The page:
Applecart-bothering Pentagon boffinry bureau DARPA is at it again. This time, the military scientists want to establish a "Cyber Genome" project which will allow any digital artifact - a document, a piece of malware - to be probed to its very origins. According to an announcement put out yesterday by DARPA, the "Cyber Genome …
An analogy too far
But an intriguing idea.
Might work with complex data formats which take along a lot of metadata but note
1) metadata can be spoofed.
2)Unlike human DNA once a patternn is established software can be written to "simulate" that pattern. So develop your exploit, run your spoofer and instant suspect creation.
As all black hats know your identity is your *most* precious possesion.
You can guess what DVD's in my pocket.
Actually, from what I understand DNA fragments *can* be constructed in the lab sufficiently similar to a sample to pass most DNA "finger-printing" tests.
Seem to recall there was an El-Reg piece on this a while back.
Post Modern Manchurian Candidate Territory .... Virtual Terrain Team Field.
"2)Unlike human DNA once a patternn is established software can be written to "simulate" that pattern. So develop your exploit, run your spoofer and instant suspect creation" .... John Smith 19 Posted Tuesday 26th January 2010 11:16 GMT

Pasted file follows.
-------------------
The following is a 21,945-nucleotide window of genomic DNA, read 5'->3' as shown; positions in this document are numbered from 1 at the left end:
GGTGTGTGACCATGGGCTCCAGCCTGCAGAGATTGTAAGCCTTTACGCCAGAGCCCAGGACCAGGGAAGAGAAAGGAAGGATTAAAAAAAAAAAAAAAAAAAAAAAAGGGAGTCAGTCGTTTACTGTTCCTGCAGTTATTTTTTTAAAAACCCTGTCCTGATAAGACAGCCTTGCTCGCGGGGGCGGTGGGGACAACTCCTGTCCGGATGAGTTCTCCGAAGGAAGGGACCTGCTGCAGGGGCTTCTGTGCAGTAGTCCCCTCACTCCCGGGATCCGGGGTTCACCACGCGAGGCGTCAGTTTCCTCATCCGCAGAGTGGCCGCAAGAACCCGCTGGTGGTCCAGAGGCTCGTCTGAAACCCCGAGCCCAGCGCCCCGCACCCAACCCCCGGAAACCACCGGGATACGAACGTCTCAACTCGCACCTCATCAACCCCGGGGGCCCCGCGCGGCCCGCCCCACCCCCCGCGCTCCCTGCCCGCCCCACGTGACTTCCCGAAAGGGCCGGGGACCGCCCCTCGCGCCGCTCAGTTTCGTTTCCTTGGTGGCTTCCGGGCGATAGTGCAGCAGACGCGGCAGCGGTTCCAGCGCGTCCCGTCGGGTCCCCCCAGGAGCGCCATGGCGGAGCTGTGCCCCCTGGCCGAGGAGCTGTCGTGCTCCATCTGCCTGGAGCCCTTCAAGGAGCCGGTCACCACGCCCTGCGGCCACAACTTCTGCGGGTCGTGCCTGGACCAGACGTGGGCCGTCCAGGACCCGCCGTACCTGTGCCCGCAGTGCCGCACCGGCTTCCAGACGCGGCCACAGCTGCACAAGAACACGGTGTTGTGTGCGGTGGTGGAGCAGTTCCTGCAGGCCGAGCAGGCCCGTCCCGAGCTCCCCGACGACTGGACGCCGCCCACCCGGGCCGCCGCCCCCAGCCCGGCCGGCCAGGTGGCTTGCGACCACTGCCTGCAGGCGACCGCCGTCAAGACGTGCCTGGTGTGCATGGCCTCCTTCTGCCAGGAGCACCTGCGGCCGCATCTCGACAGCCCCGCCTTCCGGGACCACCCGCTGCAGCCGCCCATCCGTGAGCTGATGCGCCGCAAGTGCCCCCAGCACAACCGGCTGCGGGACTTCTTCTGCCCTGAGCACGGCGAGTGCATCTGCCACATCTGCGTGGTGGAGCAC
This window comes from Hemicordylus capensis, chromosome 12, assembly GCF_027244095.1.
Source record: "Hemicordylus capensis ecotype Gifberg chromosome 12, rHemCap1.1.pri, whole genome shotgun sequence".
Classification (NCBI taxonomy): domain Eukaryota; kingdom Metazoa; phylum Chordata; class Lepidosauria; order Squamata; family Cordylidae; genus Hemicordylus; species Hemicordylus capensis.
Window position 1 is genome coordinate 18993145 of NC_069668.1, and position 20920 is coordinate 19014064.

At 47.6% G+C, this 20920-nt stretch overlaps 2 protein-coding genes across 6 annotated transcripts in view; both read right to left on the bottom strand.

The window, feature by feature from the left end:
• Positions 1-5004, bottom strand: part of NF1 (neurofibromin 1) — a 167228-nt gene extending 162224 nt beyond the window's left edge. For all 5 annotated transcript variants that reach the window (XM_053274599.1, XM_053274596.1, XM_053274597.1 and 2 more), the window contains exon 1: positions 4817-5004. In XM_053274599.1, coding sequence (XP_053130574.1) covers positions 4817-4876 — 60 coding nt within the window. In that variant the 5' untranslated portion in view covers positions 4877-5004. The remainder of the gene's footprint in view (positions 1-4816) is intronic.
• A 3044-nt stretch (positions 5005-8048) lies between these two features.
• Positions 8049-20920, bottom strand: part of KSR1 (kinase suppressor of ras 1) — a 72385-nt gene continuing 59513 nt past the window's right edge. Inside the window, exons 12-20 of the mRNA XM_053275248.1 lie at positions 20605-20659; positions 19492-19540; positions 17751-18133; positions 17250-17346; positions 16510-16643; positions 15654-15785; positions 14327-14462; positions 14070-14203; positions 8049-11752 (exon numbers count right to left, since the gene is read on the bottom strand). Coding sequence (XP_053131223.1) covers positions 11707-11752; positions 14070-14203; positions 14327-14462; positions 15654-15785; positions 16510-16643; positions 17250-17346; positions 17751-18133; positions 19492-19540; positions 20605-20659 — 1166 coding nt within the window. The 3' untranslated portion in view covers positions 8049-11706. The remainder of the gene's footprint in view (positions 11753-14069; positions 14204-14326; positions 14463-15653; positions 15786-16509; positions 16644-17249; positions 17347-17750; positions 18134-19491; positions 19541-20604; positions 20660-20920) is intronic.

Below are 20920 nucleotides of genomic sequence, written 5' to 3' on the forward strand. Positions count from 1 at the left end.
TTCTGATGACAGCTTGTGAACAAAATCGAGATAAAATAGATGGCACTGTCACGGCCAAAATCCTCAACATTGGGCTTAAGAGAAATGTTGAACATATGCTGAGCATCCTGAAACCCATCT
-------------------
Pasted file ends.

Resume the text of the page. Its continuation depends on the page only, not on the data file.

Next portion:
Like humans though, established software patterns can be also stimulated/groomed, so that programs and programmers can be easily captured/entrapped, although that is not something you would want to be doing willy nilly, and especially not something you would want to be doing against anyone well practised in the field, for then you may find that your developed exploit, run spoof and instant suspect creation, is itself captured and facing a leading application which is more Real for being Virtual and would instantly create yourself as a suspect for dodgy investigation/simply complex reverse metadatabase engineering.
" As all black hats know your identity is your *most* precious possesion." .... Well, in black hat guise it would certainly be precocious, although whenever it can be so costly, I would always decline to describe it as precious, preferring instead to use, expensive. But that is just a subjective semantic difference, which itself can be flexible and changed just with a change of thought /mind.
In a Field of Exponentially Speedy Growth, is to Lag behind to leave one Light Years behind.
"There are to be workshops for interested industrial participants shortly, but it's US citizens only.The wider world may not find out about the Cyber Genome effort unless and until it starts to produce results."